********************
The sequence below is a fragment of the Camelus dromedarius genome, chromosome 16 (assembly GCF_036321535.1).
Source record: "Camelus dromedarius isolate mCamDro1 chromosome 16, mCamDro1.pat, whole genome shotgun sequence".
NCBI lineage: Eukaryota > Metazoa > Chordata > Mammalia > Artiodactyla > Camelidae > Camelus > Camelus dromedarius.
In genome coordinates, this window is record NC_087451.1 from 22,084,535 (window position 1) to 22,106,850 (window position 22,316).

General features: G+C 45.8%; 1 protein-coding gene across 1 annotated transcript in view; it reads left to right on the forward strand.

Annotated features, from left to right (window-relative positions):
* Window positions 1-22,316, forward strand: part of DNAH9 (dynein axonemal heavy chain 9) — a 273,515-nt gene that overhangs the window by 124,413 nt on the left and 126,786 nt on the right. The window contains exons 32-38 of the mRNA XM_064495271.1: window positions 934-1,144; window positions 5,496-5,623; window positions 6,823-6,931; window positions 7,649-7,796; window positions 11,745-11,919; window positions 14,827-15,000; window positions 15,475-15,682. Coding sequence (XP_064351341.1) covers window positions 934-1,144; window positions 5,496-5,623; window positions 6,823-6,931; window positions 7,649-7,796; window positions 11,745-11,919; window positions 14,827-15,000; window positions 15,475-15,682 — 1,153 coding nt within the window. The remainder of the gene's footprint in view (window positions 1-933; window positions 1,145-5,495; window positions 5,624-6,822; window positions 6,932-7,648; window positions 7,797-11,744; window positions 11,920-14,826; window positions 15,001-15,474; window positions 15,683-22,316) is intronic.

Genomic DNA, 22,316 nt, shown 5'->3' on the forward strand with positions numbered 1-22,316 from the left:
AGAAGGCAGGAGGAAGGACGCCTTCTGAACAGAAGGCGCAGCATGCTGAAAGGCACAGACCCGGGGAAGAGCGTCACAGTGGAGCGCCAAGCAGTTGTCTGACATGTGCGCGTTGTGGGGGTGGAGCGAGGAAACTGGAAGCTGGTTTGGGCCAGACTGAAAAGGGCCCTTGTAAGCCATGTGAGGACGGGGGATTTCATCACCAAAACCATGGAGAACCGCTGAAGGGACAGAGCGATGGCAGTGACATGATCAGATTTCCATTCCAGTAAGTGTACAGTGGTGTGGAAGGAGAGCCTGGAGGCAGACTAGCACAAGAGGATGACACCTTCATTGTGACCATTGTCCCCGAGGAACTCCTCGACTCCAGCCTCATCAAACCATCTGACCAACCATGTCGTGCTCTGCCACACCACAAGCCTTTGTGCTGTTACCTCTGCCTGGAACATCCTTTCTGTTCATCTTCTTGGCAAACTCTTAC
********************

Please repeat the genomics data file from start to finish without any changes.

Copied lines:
The sequence below is a fragment of the Camelus dromedarius genome, chromosome 16 (assembly GCF_036321535.1).
Source record: "Camelus dromedarius isolate mCamDro1 chromosome 16, mCamDro1.pat, whole genome shotgun sequence".
NCBI lineage: Eukaryota > Metazoa > Chordata > Mammalia > Artiodactyla > Camelidae > Camelus > Camelus dromedarius.
In genome coordinates, this window is record NC_087451.1 from 22,084,535 (window position 1) to 22,106,850 (window position 22,316).

General features: G+C 45.8%; 1 protein-coding gene across 1 annotated transcript in view; it reads left to right on the forward strand.

Annotated features, from left to right (window-relative positions):
* Window positions 1-22,316, forward strand: part of DNAH9 (dynein axonemal heavy chain 9) — a 273,515-nt gene that overhangs the window by 124,413 nt on the left and 126,786 nt on the right. The window contains exons 32-38 of the mRNA XM_064495271.1: window positions 934-1,144; window positions 5,496-5,623; window positions 6,823-6,931; window positions 7,649-7,796; window positions 11,745-11,919; window positions 14,827-15,000; window positions 15,475-15,682. Coding sequence (XP_064351341.1) covers window positions 934-1,144; window positions 5,496-5,623; window positions 6,823-6,931; window positions 7,649-7,796; window positions 11,745-11,919; window positions 14,827-15,000; window positions 15,475-15,682 — 1,153 coding nt within the window. The remainder of the gene's footprint in view (window positions 1-933; window positions 1,145-5,495; window positions 5,624-6,822; window positions 6,932-7,648; window positions 7,797-11,744; window positions 11,920-14,826; window positions 15,001-15,474; window positions 15,683-22,316) is intronic.

Genomic DNA, 22,316 nt, shown 5'->3' on the forward strand with positions numbered 1-22,316 from the left:
AGAAGGCAGGAGGAAGGACGCCTTCTGAACAGAAGGCGCAGCATGCTGAAAGGCACAGACCCGGGGAAGAGCGTCACAGTGGAGCGCCAAGCAGTTGTCTGACATGTGCGCGTTGTGGGGGTGGAGCGAGGAAACTGGAAGCTGGTTTGGGCCAGACTGAAAAGGGCCCTTGTAAGCCATGTGAGGACGGGGGATTTCATCACCAAAACCATGGAGAACCGCTGAAGGGACAGAGCGATGGCAGTGACATGATCAGATTTCCATTCCAGTAAGTGTACAGTGGTGTGGAAGGAGAGCCTGGAGGCAGACTAGCACAAGAGGATGACACCTTCATTGTGACCATTGTCCCCGAGGAACTCCTCGACTCCAGCCTCATCAAACCATCTGACCAACCATGTCGTGCTCTGCCACACCACAAGCCTTTGTGCTGTTACCTCTGCCTGGAACATCCTTTCTGTTCATCTTCTTGGCAAACTCTTAC